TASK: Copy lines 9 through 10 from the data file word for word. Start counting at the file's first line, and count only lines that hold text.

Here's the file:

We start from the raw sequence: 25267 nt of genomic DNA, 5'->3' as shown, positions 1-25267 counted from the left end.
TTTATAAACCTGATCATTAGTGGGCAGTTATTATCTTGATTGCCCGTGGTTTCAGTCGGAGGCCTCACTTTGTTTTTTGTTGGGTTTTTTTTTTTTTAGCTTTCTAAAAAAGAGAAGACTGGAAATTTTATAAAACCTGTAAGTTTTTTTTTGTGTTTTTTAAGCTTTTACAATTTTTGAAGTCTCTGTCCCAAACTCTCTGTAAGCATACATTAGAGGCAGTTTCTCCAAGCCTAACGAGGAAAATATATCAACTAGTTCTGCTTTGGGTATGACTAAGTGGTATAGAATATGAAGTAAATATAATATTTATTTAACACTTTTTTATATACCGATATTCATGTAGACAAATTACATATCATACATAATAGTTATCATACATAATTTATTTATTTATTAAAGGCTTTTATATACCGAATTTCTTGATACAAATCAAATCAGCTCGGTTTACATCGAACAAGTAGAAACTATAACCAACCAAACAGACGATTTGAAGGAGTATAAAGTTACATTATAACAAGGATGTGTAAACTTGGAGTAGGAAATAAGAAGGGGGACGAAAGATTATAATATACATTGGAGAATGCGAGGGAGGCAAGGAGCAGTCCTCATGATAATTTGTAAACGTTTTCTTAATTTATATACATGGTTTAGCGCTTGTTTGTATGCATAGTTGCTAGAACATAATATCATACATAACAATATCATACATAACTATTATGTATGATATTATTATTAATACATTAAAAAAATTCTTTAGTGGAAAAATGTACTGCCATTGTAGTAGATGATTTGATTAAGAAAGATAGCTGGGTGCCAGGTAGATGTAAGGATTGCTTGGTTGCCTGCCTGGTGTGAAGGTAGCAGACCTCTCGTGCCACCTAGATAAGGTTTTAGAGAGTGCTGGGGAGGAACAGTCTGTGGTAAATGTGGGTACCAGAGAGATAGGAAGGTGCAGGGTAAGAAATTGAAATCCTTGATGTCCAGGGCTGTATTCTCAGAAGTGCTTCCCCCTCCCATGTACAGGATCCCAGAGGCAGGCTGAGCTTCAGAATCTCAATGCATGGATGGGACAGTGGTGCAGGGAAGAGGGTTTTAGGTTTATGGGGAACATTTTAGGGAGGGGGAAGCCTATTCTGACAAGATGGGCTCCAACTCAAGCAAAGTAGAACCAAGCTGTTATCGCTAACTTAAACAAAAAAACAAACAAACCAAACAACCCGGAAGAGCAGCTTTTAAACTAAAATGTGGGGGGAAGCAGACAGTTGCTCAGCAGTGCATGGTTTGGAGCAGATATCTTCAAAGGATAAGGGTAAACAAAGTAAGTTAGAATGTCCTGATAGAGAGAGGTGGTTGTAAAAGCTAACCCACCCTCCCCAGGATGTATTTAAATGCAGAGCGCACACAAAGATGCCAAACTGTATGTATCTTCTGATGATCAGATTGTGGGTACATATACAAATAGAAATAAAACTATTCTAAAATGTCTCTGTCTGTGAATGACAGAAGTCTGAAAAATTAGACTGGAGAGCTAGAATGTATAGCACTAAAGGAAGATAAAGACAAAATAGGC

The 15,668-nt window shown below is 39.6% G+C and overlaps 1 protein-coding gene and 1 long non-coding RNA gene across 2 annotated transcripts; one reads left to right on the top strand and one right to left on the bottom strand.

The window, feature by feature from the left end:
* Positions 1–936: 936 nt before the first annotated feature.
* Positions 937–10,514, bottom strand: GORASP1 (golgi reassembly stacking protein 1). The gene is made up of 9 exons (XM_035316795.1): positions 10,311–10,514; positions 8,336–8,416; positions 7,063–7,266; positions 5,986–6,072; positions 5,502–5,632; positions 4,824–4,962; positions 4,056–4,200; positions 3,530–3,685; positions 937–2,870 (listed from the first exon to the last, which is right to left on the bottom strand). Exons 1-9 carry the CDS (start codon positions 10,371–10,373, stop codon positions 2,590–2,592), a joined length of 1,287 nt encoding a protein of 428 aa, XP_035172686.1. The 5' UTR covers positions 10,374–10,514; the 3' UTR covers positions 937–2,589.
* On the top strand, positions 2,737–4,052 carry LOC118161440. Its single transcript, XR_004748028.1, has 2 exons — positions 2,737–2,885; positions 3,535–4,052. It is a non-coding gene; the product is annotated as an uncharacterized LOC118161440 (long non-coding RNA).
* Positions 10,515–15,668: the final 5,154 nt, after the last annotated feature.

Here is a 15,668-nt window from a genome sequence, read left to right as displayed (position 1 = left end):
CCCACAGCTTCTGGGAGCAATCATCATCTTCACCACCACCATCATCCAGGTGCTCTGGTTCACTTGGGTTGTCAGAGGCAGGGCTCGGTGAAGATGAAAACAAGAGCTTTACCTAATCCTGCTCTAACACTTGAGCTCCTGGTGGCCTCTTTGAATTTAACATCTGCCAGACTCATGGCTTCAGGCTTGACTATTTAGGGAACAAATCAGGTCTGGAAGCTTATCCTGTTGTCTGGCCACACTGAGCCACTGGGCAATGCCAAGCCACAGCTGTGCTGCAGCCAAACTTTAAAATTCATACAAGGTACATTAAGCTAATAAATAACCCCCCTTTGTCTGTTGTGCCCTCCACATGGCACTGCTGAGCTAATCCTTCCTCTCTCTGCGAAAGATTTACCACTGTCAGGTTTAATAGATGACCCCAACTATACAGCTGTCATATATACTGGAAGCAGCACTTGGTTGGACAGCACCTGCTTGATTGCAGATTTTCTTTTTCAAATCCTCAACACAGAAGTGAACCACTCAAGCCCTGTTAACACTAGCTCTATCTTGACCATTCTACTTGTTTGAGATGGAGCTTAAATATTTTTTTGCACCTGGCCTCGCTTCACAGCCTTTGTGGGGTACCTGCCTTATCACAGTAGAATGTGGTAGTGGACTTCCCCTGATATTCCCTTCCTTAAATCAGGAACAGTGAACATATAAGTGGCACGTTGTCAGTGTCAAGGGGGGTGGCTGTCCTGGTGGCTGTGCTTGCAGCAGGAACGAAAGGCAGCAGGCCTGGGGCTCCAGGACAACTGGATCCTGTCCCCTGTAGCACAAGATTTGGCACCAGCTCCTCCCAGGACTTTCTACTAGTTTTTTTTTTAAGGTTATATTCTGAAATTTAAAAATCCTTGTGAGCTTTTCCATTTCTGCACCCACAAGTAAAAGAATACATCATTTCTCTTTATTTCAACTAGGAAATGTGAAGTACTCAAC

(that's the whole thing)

Here is a 15,668-nt window from a genome sequence, read left to right as displayed (position 1 = left end):
CCCACAGCTTCTGGGAGCAATCATCATCTTCACCACCACCATCATCCAGGTGCTCTGGTTCACTTGGGTTGTCAGAGGCAGGGCTCGGTGAAGATGAAAACAAGAGCTTTACCTAATCCTGCTCTAACACTTGAGCTCCTGGTGGCCTCTTTGAATTTAACATCTGCCAGACTCATGGCTTCAGGCTTGACTATTTAGGGAACAAATCAGGTCTGGAAGCTTATCCTGTTGTCTGGCCACACTGAGCCACTGGGCAATGCCAAGCCACAGCTGTGCTGCAGCCAAACTTTAAAATTCATACAAGGTACATTAAGCTAATAAATAACCCCCCTTTGTCTGTTGTGCCCTCCACATGGCACTGCTGAGCTAATCCTTCCTCTCTCTGCGAAAGATTTACCACTGTCAGGTTTAATAGATGACCCCAACTATACAGCTGTCATATATACTGGAAGCAGCACTTGGTTGGACAGCACCTGCTTGATTGCAGATTTTCTTTTTCAAATCCTCAACACAGAAGTGAACCACTCAAGCCCTGTTAACACTAGCTCTATCTTGACCATTCTACTTGTTTGAGATGGAGCTTAAATATTTTTTTGCACCTGGCCTCGCTTCACAGCCTTTGTGGGGTACCTGCCTTATCACAGTAGAATGTGGTAGTGGACTTCCCCTGATATTCCCTTCCTTAAATCAGGAACAGTGAACATATAAGTGGCACGTTGTCAGTGTCAAGGGGGGTGGCTGTCCTGGTGGCTGTGCTTGCAGCAGGAACGAAAGGCAGCAGGCCTGGGGCTCCAGGACAACTGGATCCTGTCCCCTGTAGCACAAGATTTGGCACCAGCTCCTCCCAGGACTTTCTACTAGTTTTTTTTTTAAGGTTATATTCTGAAATTTAAAAATCCTTGTGAGCTTTTCCATTTCTGCACCCACAAGTAAAAGAATACATCATTTCTCTTTATTTCAACTAGGAAATGTGAAGTACTCAAC